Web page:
The cookoff closes down Douglas between Topeka and the railroad tracks, along with some side streets. In addition to chili, visitors can enjoy other activities including live music, a beer garden, children’s activities, wacky contests and more.
Sept. 24-25 at Sedgwick County Park
If you’re looking for fun for the entire family, plan to attend this fall’s Great Plains Renaissance Festival at Sedgwick County Park. The festival runs 10 a.m. to 6 p.m. both days.
There'll be jousts and jests, knights and knaves, pirates and fairies. The Great Plains Renaissance Festival creates a medieval village with re-enactors who take visitors on a time trip to the days of chivalry. Performers, artisans, crafters and merchants display their talents and wares on the streets of the festival’s medieval fairground, vendors sell medieval food like turkey legs and visitors can participate in kids activities, cosplay contests and more.
An average visit to the festival lasts three to four hours, but you can easily spend the whole day here. Your festival ticket includes admission to the Wichita Highland Games, where you’ll learn about Scottish and Celtic history and culture and watch competitors do battle in events like the caber toss.
The most convenient and affordable way to purchase tickets is to buy online in advance: $8.50 for a one-day adult pass and you’ll receive a free kid’s ticket with each adult ticket purchase. Prices at the gate are $12 for adults and $5 for kids.
Oct. 12-16 in downtown Wichita
Showcasing independent films and up-and-coming filmmakers, this five-day, richly diverse independent film festival allows the public to interact with writers, directors, filmmakers and performers. Rated as a "Top 10 Film Festival" by Livability.com and "The Best Under The Radar Film Festival" by Flavorwire, Tallgrass Film Festival fosters an appreciation of the cinematic arts by creating shared experiences around the medium of film.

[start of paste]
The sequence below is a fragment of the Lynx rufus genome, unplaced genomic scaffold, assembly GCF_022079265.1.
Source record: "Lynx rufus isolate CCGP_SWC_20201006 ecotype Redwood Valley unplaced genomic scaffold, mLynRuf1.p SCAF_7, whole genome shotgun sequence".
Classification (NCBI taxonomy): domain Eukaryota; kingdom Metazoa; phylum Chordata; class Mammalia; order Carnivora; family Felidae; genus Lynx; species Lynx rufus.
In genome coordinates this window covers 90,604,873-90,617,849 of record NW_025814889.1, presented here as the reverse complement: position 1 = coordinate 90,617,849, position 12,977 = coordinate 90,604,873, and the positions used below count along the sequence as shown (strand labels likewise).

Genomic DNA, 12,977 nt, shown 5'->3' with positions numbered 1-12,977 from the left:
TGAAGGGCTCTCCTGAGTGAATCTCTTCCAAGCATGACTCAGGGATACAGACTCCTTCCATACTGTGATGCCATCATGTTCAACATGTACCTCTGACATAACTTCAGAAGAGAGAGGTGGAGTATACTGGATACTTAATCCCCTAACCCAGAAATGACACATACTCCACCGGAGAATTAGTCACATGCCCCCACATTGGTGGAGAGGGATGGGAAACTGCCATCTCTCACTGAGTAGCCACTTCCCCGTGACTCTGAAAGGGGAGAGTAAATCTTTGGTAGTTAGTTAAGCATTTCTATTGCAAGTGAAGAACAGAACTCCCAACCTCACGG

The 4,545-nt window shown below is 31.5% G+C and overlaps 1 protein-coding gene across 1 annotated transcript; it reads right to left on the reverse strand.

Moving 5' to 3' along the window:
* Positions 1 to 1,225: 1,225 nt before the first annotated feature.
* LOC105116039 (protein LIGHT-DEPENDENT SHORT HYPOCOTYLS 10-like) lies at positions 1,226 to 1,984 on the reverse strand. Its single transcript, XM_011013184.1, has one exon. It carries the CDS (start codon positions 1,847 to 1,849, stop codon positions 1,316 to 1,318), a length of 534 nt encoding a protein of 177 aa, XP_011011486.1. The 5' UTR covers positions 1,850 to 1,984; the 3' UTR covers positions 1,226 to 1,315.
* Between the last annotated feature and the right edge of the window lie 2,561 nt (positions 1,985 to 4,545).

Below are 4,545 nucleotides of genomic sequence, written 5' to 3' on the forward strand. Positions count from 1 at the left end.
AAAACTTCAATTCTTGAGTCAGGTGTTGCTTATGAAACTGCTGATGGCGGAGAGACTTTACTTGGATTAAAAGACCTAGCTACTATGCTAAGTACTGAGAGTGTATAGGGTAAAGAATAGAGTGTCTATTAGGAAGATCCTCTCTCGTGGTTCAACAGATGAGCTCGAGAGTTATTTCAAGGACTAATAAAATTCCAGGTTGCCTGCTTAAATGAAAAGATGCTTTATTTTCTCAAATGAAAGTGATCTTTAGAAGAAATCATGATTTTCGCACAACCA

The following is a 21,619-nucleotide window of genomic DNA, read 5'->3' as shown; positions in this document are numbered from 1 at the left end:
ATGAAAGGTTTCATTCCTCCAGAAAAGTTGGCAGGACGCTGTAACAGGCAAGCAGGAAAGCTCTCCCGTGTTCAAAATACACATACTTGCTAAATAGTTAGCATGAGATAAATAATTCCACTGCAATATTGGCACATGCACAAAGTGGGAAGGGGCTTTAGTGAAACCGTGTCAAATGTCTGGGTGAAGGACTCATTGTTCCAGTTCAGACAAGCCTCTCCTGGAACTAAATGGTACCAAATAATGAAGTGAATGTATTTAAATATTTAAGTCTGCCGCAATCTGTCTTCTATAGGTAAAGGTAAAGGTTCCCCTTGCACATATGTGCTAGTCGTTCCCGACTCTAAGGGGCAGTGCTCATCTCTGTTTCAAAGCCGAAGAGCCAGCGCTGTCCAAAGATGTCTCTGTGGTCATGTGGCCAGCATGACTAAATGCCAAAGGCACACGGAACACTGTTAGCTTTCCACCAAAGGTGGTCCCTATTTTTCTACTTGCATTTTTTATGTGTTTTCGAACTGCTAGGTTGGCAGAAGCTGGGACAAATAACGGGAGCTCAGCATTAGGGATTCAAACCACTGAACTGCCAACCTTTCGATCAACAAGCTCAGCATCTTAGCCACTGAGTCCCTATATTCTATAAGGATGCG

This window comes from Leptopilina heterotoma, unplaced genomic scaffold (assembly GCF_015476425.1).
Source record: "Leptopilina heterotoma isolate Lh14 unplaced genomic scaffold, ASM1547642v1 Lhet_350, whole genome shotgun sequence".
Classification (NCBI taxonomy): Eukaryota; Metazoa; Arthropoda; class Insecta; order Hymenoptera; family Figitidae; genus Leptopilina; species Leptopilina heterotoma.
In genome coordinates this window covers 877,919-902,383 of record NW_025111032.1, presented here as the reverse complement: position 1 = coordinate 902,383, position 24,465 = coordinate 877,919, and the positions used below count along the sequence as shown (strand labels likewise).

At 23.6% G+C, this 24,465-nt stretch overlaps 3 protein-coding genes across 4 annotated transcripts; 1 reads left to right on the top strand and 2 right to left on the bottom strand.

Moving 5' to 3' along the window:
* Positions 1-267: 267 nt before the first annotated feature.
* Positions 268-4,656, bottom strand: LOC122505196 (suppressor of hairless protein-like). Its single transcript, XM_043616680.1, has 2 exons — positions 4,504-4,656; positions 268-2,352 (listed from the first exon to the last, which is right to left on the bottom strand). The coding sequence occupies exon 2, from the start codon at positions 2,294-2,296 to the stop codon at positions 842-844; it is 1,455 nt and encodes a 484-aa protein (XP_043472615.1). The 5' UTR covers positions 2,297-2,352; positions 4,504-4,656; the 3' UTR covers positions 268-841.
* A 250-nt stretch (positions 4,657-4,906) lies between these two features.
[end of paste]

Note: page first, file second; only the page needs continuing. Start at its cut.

Now entering its 14th year, the largest independent film festival in the state of Kansas has become a hallmark of Wichita’s cultural landscape. Each year’s selections include narratives, foreign films, documentaries, animated films and shorts, making for a very diverse experience. Expect more than 40 visiting filmmakers to present their films, along with parties and educational offerings.
The festival screens more than 200 feature and short films at centralized venues in Wichita. Many of the films shown at Tallgrass have been nominated for or received Sundance or Independent Spirit Awards, and at least two films featured in Tallgrass have gone on to contend for Oscars.
Individual tickets can be purchased for any film or packages are available. At the end of September check the festival website for a list of the films that have been selected along with trailers. About two weeks before the festival, the full schedule will be available in print and online.
Oct. 29 at Century II Convention Hall
Volunteers of the Wichita Asian Association organize the annual Wichita Asian Festival to present the best of the Asian culture to the public. Attendees will enjoy art, traditional outfits, performances and food representing many Asian countries. More than 7,000 attendees are expected for the 36th annual festival.
From 5:30 to 10 p.m., you’ll see: nearly 50 vendor booths, as many as 14 stage performances, the Miss Wichita Asian Festival pageant and a kids corner with a variety of activities.
The Wichita Asian Festival is the only time and place in Wichita you can taste authentic food from as many as 15 Asian countries under one roof. The festival is free but bring cash for food and merchandise booths. A $5 program book supports the festival and offers coupons for the vendor area.